Yanks load bases in 9th, but Rays rookie escapes for 3-1 win
In the minors, at least.
“It just hasn’t been at this level,” he said. “And certainly not in a stadium like Yankee Stadium.”
Or in the majors, period.
Kolarek escaped a critical jam in the ninth inning Thursday for his first career save, lifting the Rays over New York 3-1 to win their first series at Yankee Stadium since 2014. Tampa Bay had lost 12 straight series in the Bronx, a record since the ballpark opened in 2009.
“This can be an intimidating, daunting place to play,” Rays manager Kevin Cash said. “But I don’t think these guys really concern themselves with that too much.”
Kolarek got his moment in the Bronx spotlight after Sergio Romo struggled in the ninth. Romo allowed consecutive singles to Didi Gregorius and Gleyber Torres — Torres’ bloop ended his 0-for-17 skid — then walked Neil Walker on four pitches.
Cash then called for the side-arming Kolarek. Lefty-hitting Greg Bird popped out in foul territory on his first pitch, and then the 29-year-old Kolarek — who entered with a 6.00 ERA — struck out veterans Brett Gardner and Austin Romine. Romine chased a high fastball clocked at 95 mph.
It was the first time Kolarek had faced bases loaded with no outs in his big league career. He escaped in nine pitches.
“Getting Bird out on that first pitch was huge,” Kolarek said. “Because once you get one out, you’re like, ‘OK, I’m one pitch away.’ To get the strikeouts was just a little bit more special.”
The struggling Yankees lineup, still without injured sluggers Aaron Judge and Gary Sanchez, scored just six runs during the three-game series.
“We have people more than capable of putting runs on the board,” Yankees manager Aaron Boone said. “You obviously take two star-level players out, that’s certainly a big deal.”
Tommy Pham returned from the disabled list and helped the Rays jump on Masahiro Tanaka (9-3) with an RBI double during a two-run first inning, and Blake Snell (14-5) and the bullpen took over from there.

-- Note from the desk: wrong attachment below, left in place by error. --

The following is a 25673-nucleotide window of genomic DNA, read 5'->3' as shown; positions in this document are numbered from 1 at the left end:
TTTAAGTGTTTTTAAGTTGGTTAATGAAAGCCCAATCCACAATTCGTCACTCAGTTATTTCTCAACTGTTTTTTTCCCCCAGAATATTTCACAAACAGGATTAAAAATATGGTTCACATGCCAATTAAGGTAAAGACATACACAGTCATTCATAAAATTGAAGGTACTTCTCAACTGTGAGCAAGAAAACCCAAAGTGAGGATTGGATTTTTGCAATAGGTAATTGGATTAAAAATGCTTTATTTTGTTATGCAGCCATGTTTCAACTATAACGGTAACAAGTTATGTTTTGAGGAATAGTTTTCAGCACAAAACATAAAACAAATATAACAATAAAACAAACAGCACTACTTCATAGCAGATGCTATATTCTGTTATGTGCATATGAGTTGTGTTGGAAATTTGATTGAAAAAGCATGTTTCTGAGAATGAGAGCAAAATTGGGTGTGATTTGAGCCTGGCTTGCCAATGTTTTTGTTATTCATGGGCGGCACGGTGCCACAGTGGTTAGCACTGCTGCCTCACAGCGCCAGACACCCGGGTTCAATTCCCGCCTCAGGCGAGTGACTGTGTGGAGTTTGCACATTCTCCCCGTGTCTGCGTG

The left-handed All-Star made his third start since a DL stint for left shoulder fatigue and struck out six over five innings of two-hit ball. He was coming off five perfect innings against Toronto, though he was pulled from that start after just 47 pitches. He threw 76 pitches Thursday.
The Rays got to Tanaka with four straight hits to open the game. Mallex Smith lined a single the other way, stole second, then scored on Joey Wendle’s double to the right-center gap. After Jake Bauers’ single, Pham got his first hit with the Rays, driving a double off the wall in the left-field corner.
Pham was placed on the DL by Tampa Bay with a broken right foot two games after being acquired from St. Louis on July 31 for a trio of minor leaguers. Pham played one minor league rehab game, homering and getting three hits for Class A Hudson Valley on Wednesday night. He pleaded with Cash to get in the lineup and play his first career game at Yankee Stadium.
Pham added a single in the third, then hit a drive to the warning track in left-center that was caught by center fielder Aaron Hicks leading off the sixth.